The elephant in the room (no pun intended — I swear!!) is that the GOP desires anarchy. There’s isn’t one of their views that doesn’t boil down to all government is inherent illegitimate, and that the only legitimate actors are private individuals.

    There’s just no other way to understand what they’re saying…

  34. 34
    Poopyman says:

    @MikeJ: Please remember that there are those of us who are, ah, not at home shall we say, who don’t have permission to download apps on corporate computers.

  35. 35
    Judas Escargot, Your Postmodern Neighbor says:

    @Daaling:

    Religion is the last refuge of unreason– really, the last sphere where you can make a claim, not have to back it up with evidence, logic or reason, yet still demand respect for your view. It’s also the last place where you’re allowed to demand special treatment (or even exemption) from the law.

    Unfortunately for those of sincere faith who would prefer to be left alone in their private beliefs, I expect to see Religion being used in this disingenuous way more and more by the GOP as they do their best to overturn the Enlightenment.

  36. 36
    Raven says:

    @MikeJ: People still use IE???? WTK-K?

  37. 37
    Hill Dweller says:

    Charlie Pierce has a good post up today talking about the wingers’ intentional shift to ‘religious freedom’, which will guarantee continued resentment and protests even if the SC votes to uphold.

  38. 38
    amk says:

    @General Stuck (Bravo Nope Zero): who the fuck is Bravo Nope Zero ?

    @elmo: +1. If this blog redesign was cole’s gut instinct, he should kick it to the curbs forever. Stupid fuck.

  39. 39
    efgoldman says:

    @Daaling:

    Can someone explain to me how Obamacares is an attack on religious freedom???

    In spite of your trollish tendencies, this seems like a legitimate question, so I refer you to the estimable Mr. Pierce:

    One consequence of the very weird debate we’ve been having about contraception, and its place in the overall scheme of things in the ACA, has been to inject the always ameliorating element of religious frenzy into what already was a debate so carried off by emotion that it had departed the actual reality of the law two years ago. Suddenly, we weren’t just talking about the limits of the Commerce clause, or the dead hand of government choking the marketplace or, more generally, the place of government in our lives. We now also were talking about whether or not the government not only could tell us what we could buy, it was telling us what we could believe. That this argument was the purest moonshine is utterly irrelevant.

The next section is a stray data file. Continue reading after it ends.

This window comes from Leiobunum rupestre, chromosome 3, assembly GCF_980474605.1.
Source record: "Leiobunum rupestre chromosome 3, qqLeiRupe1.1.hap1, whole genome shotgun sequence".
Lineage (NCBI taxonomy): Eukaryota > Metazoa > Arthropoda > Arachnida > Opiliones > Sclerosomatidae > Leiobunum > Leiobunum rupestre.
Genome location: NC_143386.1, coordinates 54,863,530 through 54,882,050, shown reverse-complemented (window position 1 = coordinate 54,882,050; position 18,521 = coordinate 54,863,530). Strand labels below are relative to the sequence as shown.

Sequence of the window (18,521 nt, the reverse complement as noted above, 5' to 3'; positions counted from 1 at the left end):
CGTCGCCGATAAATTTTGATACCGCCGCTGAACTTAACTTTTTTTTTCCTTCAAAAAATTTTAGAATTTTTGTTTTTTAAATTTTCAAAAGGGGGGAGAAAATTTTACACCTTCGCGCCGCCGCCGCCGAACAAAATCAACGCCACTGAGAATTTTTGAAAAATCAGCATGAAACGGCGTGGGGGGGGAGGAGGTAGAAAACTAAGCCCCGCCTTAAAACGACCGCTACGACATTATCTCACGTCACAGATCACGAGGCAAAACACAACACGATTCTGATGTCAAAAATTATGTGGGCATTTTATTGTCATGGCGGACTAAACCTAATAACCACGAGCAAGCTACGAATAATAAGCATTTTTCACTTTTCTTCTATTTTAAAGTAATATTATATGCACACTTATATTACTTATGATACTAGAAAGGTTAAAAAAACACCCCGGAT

http://www.esquire.com/blogs/p.....z1qFI4Nsfi

  40. 40
    noodler says:

    For everyone clamoring about author’s bylines after the titles in this new format (to be changed in a future upgrade…) – it’s interesting that even without the byline up top, I knew this was a Kay post.

    I took my daily jog through Cap hill this morning to have a little look see at the proceedings. That’s what serves as entertainment for us politigeeks here in DC (and a town with notoriously bad sports teams). A colorful crowd to say the least.
    http://www.washingtonpost.com/....._blog.html

  41. 41
    amk says:

    @Raven: It sux in FF too.

  42. 42
    PeakVT says:

    @The Other Chuck: I haven’t done anything specific to fix centering b/c I don’t see the problem on FF. AFAIK the Stylish plugin only works on FF.

    … I just looked and there’s an unclosed center tag before the top banner at that FF chooses to ignore after a certain point, but IE applies to the whole page. If the developer doesn’t use IE they wouldn’t have seen the problem.

  43. 43
    jibeaux says:

    There’s no question the legal arguments against the mandate are really bad. The question is to what extent the Supreme Court of the United States cares about legal arguments. I don’t think Roberts cares, but I do think he cares about public perception. I think Kennedy does care, but I find him inconsistent and difficult to read. He’s like those “independent” voters that at the end of the day make their decision based on some meaningless throwaway line someone said that they liked or didn’t like. It’s quite the tossup.

  44. 44
    wrb says:

    @amk:

    who the fuck is Bravo Nope Zero ?

    http://www.barglenawdlezouss.com/

    I’m not sure whether Stuck is Weird Al himself or just the center of the Weird Al faniverse.

  45. 45
    pseudonymous in nc says:

    A couple of general thoughts: the Roberts court is all about defending the already-powerful, and it’s also about creating legal get-out clauses. In this case, I think the outcome’s going to treat Big Insurance as the “powerful” — and its long-term future, for better or worse, depends upon the constitutionality of the individual mandate.

  46. 46
    Lee says:

    @ThatLeftTurnInABQ:

    /rimshot

    I’m not sure if that was bad or brilliant. But I chuckled.

  47. 47
    David says:

    IE 9 does the text center justified too.

  48. 48
    Poopyman says:

    @PeakVT:

    … I just looked and there’s an unclosed center tag before the top banner at that FF chooses to ignore after a certain point, but IE applies to the whole page. If the developer doesn’t use IE they wouldn’t have seen the problem.

    DING! We have a winner!

    Actually sounds like a pretty easy bug to find and fix. Yay!

  49. 49
    Scott P. says:

    Brace yourselves for the howling laughter from the right when ACA is repealed by their hand-picked Justices.

    I’ll be laughing too. What the Supreme Court would have said is that any healthcare reform that combines private and public funding is unconstitutional. That leaves single-payer as the only legal option.